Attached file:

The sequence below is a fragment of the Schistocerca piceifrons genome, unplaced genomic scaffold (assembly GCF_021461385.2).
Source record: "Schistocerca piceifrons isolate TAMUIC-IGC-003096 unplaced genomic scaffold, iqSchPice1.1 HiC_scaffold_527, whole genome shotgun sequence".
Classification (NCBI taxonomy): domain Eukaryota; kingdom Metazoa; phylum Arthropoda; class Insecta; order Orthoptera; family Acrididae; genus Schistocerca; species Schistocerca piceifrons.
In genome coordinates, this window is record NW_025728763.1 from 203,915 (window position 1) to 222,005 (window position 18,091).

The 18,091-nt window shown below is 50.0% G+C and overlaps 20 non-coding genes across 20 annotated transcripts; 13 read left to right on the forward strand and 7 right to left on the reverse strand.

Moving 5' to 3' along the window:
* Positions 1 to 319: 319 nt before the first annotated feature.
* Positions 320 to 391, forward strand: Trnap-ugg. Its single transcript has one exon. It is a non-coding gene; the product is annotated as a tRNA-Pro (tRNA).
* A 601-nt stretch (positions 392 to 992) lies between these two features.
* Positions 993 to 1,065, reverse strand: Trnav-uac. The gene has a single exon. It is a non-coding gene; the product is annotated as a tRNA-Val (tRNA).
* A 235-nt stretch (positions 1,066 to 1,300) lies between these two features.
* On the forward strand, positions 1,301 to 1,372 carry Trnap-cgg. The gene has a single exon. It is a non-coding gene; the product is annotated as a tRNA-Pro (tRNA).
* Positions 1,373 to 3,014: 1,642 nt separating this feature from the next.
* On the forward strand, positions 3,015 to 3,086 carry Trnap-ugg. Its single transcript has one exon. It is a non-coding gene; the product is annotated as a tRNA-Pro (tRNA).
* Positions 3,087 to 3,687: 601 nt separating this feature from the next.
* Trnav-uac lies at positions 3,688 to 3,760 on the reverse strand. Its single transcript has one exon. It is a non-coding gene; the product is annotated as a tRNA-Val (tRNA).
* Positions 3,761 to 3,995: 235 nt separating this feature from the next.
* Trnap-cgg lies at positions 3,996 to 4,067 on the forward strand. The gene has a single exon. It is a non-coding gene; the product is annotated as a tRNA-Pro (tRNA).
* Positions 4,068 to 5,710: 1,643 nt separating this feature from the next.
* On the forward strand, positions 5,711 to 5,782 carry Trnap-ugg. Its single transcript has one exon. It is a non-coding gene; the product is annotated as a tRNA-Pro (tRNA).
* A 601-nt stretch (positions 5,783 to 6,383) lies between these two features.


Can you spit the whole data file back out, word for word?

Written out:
The sequence below is a fragment of the Schistocerca piceifrons genome, unplaced genomic scaffold (assembly GCF_021461385.2).
Source record: "Schistocerca piceifrons isolate TAMUIC-IGC-003096 unplaced genomic scaffold, iqSchPice1.1 HiC_scaffold_527, whole genome shotgun sequence".
Classification (NCBI taxonomy): domain Eukaryota; kingdom Metazoa; phylum Arthropoda; class Insecta; order Orthoptera; family Acrididae; genus Schistocerca; species Schistocerca piceifrons.
In genome coordinates, this window is record NW_025728763.1 from 203,915 (window position 1) to 222,005 (window position 18,091).

The 18,091-nt window shown below is 50.0% G+C and overlaps 20 non-coding genes across 20 annotated transcripts; 13 read left to right on the forward strand and 7 right to left on the reverse strand.

Moving 5' to 3' along the window:
* Positions 1 to 319: 319 nt before the first annotated feature.
* Positions 320 to 391, forward strand: Trnap-ugg. Its single transcript has one exon. It is a non-coding gene; the product is annotated as a tRNA-Pro (tRNA).
* A 601-nt stretch (positions 392 to 992) lies between these two features.
* Positions 993 to 1,065, reverse strand: Trnav-uac. The gene has a single exon. It is a non-coding gene; the product is annotated as a tRNA-Val (tRNA).
* A 235-nt stretch (positions 1,066 to 1,300) lies between these two features.
* On the forward strand, positions 1,301 to 1,372 carry Trnap-cgg. The gene has a single exon. It is a non-coding gene; the product is annotated as a tRNA-Pro (tRNA).
* Positions 1,373 to 3,014: 1,642 nt separating this feature from the next.
* On the forward strand, positions 3,015 to 3,086 carry Trnap-ugg. Its single transcript has one exon. It is a non-coding gene; the product is annotated as a tRNA-Pro (tRNA).
* Positions 3,087 to 3,687: 601 nt separating this feature from the next.
* Trnav-uac lies at positions 3,688 to 3,760 on the reverse strand. Its single transcript has one exon. It is a non-coding gene; the product is annotated as a tRNA-Val (tRNA).
* Positions 3,761 to 3,995: 235 nt separating this feature from the next.
* Trnap-cgg lies at positions 3,996 to 4,067 on the forward strand. The gene has a single exon. It is a non-coding gene; the product is annotated as a tRNA-Pro (tRNA).
* Positions 4,068 to 5,710: 1,643 nt separating this feature from the next.
* On the forward strand, positions 5,711 to 5,782 carry Trnap-ugg. Its single transcript has one exon. It is a non-coding gene; the product is annotated as a tRNA-Pro (tRNA).
* A 601-nt stretch (positions 5,783 to 6,383) lies between these two features.